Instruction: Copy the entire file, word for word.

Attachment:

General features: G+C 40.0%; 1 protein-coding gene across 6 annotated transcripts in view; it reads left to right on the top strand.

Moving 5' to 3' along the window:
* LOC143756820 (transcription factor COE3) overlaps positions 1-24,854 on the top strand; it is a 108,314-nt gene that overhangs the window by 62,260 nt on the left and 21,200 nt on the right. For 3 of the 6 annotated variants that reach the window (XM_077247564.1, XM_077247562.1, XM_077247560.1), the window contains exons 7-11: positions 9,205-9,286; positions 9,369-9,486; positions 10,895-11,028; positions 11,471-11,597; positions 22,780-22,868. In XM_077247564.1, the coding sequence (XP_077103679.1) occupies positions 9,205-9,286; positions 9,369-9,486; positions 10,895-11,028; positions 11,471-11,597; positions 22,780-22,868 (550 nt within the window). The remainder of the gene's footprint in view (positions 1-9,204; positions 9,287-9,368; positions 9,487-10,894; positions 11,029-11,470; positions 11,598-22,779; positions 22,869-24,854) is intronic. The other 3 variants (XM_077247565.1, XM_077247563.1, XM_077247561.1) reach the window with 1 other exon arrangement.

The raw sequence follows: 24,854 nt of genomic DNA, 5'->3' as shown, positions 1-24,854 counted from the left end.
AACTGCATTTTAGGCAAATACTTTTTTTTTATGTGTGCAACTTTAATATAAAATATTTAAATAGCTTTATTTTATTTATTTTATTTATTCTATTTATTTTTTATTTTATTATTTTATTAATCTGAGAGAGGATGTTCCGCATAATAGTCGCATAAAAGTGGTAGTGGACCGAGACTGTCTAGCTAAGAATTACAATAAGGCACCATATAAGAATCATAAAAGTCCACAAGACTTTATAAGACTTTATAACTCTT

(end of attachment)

General features: G+C 40.0%; 1 protein-coding gene across 6 annotated transcripts in view; it reads left to right on the top strand.

Moving 5' to 3' along the window:
* LOC143756820 (transcription factor COE3) overlaps positions 1-24,854 on the top strand; it is a 108,314-nt gene that overhangs the window by 62,260 nt on the left and 21,200 nt on the right. For 3 of the 6 annotated variants that reach the window (XM_077247564.1, XM_077247562.1, XM_077247560.1), the window contains exons 7-11: positions 9,205-9,286; positions 9,369-9,486; positions 10,895-11,028; positions 11,471-11,597; positions 22,780-22,868. In XM_077247564.1, the coding sequence (XP_077103679.1) occupies positions 9,205-9,286; positions 9,369-9,486; positions 10,895-11,028; positions 11,471-11,597; positions 22,780-22,868 (550 nt within the window). The remainder of the gene's footprint in view (positions 1-9,204; positions 9,287-9,368; positions 9,487-10,894; positions 11,029-11,470; positions 11,598-22,779; positions 22,869-24,854) is intronic. The other 3 variants (XM_077247565.1, XM_077247563.1, XM_077247561.1) reach the window with 1 other exon arrangement.

The raw sequence follows: 24,854 nt of genomic DNA, 5'->3' as shown, positions 1-24,854 counted from the left end.
AACTGCATTTTAGGCAAATACTTTTTTTTTATGTGTGCAACTTTAATATAAAATATTTAAATAGCTTTATTTTATTTATTTTATTTATTCTATTTATTTTTTATTTTATTATTTTATTAATCTGAGAGAGGATGTTCCGCATAATAGTCGCATAAAAGTGGTAGTGGACCGAGACTGTCTAGCTAAGAATTACAATAAGGCACCATATAAGAATCATAAAAGTCCACAAGACTTTATAAGACTTTATAACTCTT